The War Zone

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The War Zone

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The War Zone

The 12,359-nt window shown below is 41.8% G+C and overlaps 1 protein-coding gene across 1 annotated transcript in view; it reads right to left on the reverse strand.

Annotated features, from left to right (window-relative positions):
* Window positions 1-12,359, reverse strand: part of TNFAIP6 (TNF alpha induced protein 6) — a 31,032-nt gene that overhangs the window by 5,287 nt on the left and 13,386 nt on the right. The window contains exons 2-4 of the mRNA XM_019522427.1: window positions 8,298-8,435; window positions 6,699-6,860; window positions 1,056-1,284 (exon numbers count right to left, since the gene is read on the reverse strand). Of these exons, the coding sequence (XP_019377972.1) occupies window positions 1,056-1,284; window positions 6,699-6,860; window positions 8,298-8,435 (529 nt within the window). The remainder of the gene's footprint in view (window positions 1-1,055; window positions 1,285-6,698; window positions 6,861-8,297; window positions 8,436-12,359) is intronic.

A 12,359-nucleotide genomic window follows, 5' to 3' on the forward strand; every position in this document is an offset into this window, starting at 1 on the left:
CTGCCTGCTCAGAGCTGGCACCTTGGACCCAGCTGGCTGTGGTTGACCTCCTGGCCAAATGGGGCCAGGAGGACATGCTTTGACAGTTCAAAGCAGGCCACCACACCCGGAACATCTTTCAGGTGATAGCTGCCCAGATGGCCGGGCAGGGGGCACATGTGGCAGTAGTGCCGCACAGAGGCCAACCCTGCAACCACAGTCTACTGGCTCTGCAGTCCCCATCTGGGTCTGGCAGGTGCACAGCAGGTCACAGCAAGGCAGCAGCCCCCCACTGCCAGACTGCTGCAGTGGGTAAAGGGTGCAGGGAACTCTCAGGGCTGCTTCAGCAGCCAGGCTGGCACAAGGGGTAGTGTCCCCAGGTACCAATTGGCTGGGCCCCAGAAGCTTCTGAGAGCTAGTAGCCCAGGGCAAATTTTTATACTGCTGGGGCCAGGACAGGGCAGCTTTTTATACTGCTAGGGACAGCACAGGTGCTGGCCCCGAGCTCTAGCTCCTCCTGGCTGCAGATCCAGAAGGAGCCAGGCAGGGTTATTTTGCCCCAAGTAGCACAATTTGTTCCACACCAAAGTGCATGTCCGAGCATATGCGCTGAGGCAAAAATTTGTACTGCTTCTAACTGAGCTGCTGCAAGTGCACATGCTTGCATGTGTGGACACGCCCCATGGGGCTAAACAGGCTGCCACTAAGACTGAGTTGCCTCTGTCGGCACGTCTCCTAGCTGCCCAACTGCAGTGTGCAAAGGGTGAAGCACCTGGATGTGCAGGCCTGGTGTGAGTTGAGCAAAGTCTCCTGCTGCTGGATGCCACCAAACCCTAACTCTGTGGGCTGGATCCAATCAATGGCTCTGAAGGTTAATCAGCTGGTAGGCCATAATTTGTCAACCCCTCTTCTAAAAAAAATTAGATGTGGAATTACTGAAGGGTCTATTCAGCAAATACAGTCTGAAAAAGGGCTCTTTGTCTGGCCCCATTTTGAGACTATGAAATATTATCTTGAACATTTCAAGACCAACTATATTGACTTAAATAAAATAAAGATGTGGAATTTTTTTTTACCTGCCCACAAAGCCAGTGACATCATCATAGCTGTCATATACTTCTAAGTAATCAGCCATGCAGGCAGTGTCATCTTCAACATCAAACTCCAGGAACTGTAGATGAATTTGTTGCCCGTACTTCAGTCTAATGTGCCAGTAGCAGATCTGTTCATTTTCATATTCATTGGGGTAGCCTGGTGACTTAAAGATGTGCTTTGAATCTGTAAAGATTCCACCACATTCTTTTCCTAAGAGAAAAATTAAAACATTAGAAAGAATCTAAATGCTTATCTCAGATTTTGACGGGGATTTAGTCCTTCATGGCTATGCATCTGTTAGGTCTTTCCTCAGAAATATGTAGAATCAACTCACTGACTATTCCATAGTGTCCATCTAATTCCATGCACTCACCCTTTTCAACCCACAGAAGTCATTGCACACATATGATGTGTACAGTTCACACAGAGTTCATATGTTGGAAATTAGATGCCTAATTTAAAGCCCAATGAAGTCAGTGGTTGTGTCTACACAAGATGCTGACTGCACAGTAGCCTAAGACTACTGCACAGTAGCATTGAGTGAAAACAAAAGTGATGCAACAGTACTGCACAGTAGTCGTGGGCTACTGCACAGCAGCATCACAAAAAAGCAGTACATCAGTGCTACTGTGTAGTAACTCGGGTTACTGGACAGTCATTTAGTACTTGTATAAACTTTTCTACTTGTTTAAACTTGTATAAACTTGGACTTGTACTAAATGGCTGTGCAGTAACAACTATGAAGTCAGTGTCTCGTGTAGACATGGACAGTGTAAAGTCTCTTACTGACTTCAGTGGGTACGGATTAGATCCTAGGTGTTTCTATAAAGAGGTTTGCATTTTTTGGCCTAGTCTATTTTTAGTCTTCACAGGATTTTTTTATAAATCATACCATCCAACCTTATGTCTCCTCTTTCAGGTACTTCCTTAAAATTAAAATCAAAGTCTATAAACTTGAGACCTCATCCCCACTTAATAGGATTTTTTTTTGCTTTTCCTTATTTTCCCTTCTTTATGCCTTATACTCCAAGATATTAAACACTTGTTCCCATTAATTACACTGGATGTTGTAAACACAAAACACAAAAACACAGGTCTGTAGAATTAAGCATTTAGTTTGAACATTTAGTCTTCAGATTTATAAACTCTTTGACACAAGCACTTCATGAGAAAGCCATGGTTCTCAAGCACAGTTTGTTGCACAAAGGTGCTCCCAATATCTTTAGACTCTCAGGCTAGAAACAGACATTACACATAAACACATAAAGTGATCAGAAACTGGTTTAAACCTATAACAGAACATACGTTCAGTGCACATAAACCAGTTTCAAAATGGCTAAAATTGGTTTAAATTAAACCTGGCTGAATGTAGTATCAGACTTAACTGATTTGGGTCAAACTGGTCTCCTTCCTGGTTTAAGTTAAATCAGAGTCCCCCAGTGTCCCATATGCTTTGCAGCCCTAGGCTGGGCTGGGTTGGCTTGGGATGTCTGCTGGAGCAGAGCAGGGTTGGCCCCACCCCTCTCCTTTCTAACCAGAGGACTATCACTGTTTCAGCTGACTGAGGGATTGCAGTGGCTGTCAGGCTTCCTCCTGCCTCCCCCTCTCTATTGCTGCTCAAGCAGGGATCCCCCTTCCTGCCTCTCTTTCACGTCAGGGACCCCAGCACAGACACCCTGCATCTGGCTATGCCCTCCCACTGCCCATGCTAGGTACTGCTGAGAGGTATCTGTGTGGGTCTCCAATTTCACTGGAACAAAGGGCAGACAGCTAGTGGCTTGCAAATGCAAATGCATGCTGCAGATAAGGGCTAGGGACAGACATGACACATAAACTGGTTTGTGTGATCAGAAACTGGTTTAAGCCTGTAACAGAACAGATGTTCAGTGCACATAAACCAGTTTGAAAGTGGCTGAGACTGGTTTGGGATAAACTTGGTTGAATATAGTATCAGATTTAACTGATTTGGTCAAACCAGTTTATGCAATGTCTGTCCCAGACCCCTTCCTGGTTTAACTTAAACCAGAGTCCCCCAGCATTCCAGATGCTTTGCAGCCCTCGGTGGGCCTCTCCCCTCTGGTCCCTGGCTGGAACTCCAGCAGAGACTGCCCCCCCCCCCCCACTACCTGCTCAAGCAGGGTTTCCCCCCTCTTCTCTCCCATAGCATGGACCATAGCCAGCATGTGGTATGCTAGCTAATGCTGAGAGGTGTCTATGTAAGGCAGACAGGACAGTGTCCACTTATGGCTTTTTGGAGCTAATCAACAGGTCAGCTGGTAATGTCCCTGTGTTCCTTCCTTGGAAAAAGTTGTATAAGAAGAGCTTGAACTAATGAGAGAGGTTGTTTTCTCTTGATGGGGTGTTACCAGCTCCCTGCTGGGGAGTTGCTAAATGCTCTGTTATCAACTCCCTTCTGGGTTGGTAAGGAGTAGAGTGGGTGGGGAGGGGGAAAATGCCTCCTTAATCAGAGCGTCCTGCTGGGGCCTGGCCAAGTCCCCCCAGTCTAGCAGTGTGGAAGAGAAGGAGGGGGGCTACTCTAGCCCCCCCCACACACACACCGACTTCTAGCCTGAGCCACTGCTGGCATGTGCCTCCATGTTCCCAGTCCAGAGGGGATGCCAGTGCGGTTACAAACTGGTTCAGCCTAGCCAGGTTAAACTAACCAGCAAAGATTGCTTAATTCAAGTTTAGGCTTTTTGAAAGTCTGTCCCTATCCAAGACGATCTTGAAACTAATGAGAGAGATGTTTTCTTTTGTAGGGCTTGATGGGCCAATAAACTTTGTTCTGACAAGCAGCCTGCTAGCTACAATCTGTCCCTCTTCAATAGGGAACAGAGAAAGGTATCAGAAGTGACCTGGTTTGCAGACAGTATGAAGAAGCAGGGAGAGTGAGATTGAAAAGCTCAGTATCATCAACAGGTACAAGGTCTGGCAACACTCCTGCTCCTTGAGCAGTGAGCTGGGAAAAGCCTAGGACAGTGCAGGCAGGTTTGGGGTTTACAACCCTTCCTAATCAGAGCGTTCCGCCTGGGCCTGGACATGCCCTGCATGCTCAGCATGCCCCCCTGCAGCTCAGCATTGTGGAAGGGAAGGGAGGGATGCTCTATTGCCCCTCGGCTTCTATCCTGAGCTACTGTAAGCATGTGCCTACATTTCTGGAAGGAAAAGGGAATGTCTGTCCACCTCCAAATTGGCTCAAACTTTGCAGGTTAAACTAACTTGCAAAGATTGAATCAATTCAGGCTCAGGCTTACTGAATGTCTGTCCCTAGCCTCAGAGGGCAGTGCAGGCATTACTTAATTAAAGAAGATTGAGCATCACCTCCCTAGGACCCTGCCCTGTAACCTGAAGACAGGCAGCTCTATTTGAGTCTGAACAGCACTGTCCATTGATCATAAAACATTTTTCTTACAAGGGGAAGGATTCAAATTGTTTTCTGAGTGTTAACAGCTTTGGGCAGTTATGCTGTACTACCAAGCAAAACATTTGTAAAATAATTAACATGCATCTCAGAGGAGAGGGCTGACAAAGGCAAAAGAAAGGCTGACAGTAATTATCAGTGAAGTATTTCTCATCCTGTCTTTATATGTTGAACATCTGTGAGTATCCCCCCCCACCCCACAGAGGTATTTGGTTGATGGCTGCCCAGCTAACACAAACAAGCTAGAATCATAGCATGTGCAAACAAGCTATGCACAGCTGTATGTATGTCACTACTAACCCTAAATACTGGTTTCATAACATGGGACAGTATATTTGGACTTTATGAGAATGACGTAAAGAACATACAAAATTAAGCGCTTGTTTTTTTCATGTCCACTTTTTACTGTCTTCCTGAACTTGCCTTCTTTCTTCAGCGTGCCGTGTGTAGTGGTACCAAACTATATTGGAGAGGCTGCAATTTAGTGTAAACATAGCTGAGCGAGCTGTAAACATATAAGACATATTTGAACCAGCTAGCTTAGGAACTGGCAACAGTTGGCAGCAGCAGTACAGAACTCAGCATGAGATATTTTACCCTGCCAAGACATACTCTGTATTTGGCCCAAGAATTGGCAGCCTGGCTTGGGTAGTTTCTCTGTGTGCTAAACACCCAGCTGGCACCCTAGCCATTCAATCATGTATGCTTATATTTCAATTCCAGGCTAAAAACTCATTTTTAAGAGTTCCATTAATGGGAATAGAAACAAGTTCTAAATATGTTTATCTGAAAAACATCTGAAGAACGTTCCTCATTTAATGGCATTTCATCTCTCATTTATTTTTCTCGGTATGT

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Gary Oldman and Tim Roth made their acting debuts together in British realist Mike Leigh's 1981 film Meantime, paired up again for 1990's Rosencrantz And Guildenstern Are Dead, and directed their auspicious first films around the same time, both featuring the powerful Ray Winstone as an abusive working-class patriarch. Comparisons are unavoidable between Oldman's Nil By Mouth and Roth's The War Zone, but disturbing subject matter aside, their differences are analogous to explosion and implosion. The former, a frank and intensely visceral portrait of alcoholism, fills the air with corrosive language, while the latter, on incest, is marked by buried secrets and tense, foreboding silences. Set against the harsh coastal backdrop of Devon, England, The War Zone creeps into the suffocating quarters of an isolated family muted by repression and denial. The story unfolds through the eyes of 15-year-old Freddie Cunliffe, whose long, blank stares in the face of horrific revelations are as pitilessly unflinching as Roth's camera. From the nearly wordless opening scenes, it's clear that there's something unusual about his family's dysfunction, but when Cunliffe peers in on a sexual encounter between Winstone and older sister Lara Belmont, he's forced to confront the situation and his own hidden desires. Based on a controversial novel by Alexander Stuart, who wrote the script with admirable restraint, The War Zone is told with the suggestiveness of a great suspense film, which makes perfect sense under the circumstances. On a superficial level, Roth uses Cunliffe's discoveries as a way to ratchet up the tension, but given the tacit nature of incest, it's fascinating to watch these characters and see what they know or, more to the point, what they allow themselves to know. (Tilda Swinton, as Winstone's seemingly oblivious wife, is a remarkable study in denial.) For Roth and his actors to tackle this theme head-on would be courageous enough—Belmont's wrenching turn, in particular, is as emotionally bare as Emily Watson's in Breaking The Waves—but The War Zone ultimately leaves its mark with deep, scarring insights.

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